Posted on 1/7/2021

    Hey i just bought a bv765blc radio and i forgot to check about navigation system will i be able to hook up google maps or something in that nature for navigation purposes and it show up on radio screen?

    Commenter image

    Ken Nail from Crutchfield

    on 1/8/2021

    Sorry to let you know, Adrian, that the BV765BLC doesn't support the display of navigation apps from your smartphone. If you have an iPhone, your best bet is to look for a receiver that supports Apple CarPlay. If you're an Android user, Android Auto is the ticket.
  • Helio from Arlington Tx

    Posted on 9/3/2019

    Bluetooth in stereo only works in park mode. Hos can I bypass?

    Commenter image

    Alexander H. from Crutchfield

    on 9/3/2019

    Helio, that shouldn't be the case. If you bought your gear from Crutchfield, you can call Tech Support for free help troubleshooting your system. If you purchased your equipment elsewhere, you can still get expert Crutchfield Tech Support - 90 days-worth for only $30. Check out our tech support page for details.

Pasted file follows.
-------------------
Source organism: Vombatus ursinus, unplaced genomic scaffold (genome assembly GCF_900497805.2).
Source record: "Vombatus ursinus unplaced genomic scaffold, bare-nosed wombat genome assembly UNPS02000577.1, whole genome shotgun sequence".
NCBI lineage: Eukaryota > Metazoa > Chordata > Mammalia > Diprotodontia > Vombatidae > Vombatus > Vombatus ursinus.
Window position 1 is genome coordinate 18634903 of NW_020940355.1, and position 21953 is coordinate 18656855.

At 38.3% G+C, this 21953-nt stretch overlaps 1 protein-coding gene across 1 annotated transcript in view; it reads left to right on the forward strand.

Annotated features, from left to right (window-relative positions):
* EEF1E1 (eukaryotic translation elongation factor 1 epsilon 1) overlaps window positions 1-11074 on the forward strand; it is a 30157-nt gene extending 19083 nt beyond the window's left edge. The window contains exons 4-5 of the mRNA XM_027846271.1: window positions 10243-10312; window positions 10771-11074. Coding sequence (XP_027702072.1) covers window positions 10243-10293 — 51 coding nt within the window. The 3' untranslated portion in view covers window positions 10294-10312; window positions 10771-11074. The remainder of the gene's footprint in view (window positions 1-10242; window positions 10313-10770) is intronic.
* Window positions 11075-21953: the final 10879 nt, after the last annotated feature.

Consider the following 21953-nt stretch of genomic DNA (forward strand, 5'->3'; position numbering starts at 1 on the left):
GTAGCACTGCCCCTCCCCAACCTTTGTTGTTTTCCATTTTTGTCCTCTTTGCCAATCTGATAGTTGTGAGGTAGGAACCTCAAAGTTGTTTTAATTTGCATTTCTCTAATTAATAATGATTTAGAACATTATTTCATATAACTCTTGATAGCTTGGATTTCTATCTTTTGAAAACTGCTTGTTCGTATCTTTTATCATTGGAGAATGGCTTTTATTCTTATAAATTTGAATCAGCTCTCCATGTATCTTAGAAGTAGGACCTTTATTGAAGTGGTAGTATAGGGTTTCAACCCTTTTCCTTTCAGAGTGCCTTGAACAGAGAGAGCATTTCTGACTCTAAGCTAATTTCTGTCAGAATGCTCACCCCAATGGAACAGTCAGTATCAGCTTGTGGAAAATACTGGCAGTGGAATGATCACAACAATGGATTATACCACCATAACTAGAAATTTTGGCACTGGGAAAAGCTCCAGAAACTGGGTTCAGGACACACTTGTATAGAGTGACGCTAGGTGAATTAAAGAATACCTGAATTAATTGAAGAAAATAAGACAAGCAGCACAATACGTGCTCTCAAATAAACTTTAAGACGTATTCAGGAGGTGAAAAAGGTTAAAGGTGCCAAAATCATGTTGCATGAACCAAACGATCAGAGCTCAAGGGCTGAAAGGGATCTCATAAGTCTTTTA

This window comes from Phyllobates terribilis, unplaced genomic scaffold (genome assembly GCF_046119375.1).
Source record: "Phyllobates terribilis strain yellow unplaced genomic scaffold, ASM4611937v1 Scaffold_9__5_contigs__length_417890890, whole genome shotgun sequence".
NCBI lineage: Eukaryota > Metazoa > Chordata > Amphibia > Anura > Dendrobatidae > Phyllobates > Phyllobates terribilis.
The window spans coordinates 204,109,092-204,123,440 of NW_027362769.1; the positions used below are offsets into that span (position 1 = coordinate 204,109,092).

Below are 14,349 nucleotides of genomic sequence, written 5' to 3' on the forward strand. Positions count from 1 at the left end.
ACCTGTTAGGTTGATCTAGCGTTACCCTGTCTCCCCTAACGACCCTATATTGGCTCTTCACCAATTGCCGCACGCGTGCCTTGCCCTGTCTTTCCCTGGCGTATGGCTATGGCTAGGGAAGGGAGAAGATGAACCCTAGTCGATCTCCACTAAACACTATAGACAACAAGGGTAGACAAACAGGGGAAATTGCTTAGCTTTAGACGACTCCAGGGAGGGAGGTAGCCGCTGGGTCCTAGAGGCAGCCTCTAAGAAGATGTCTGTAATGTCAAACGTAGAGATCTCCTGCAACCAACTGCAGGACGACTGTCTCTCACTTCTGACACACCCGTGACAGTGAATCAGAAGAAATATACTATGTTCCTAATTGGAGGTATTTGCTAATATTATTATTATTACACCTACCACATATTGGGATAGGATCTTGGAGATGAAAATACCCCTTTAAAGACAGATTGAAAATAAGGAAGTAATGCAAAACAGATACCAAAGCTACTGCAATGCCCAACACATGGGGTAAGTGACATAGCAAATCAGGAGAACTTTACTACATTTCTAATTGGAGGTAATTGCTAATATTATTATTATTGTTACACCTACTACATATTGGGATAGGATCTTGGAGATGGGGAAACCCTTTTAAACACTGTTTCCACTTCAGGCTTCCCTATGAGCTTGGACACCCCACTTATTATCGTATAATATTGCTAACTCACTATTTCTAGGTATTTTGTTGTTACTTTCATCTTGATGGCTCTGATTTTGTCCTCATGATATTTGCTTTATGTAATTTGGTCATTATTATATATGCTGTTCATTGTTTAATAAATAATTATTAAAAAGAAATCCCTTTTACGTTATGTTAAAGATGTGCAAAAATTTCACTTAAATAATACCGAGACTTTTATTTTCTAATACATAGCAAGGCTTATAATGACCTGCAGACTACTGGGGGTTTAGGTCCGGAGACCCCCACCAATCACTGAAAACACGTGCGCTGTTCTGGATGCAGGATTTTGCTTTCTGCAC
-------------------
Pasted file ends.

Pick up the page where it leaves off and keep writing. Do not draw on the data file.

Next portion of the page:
• juan san inocencio from Avon, MA

    Posted on 6/11/2019

    Thinking about replacing the radio on my 2014 Honda CRV with navigation system but not sure which radio to choose. Do I need a radio with or without navigation? or can I get a radio without navigation and use the navigation system that is already running in the car?

    Commenter image

    Alexander H. from Crutchfield

    on 6/11/2019

    Juan, you won't be able to retain factory navigation if you step up to a new receiver. So, you'll want to look at navigation receivers or those with Apple CarPlay/Android Auto if you're okay with using the nav apps on your phone. I've passed your question along to our Advisors for help. Someone will contact you soon to help you find the right receiver for your needs and vehicle.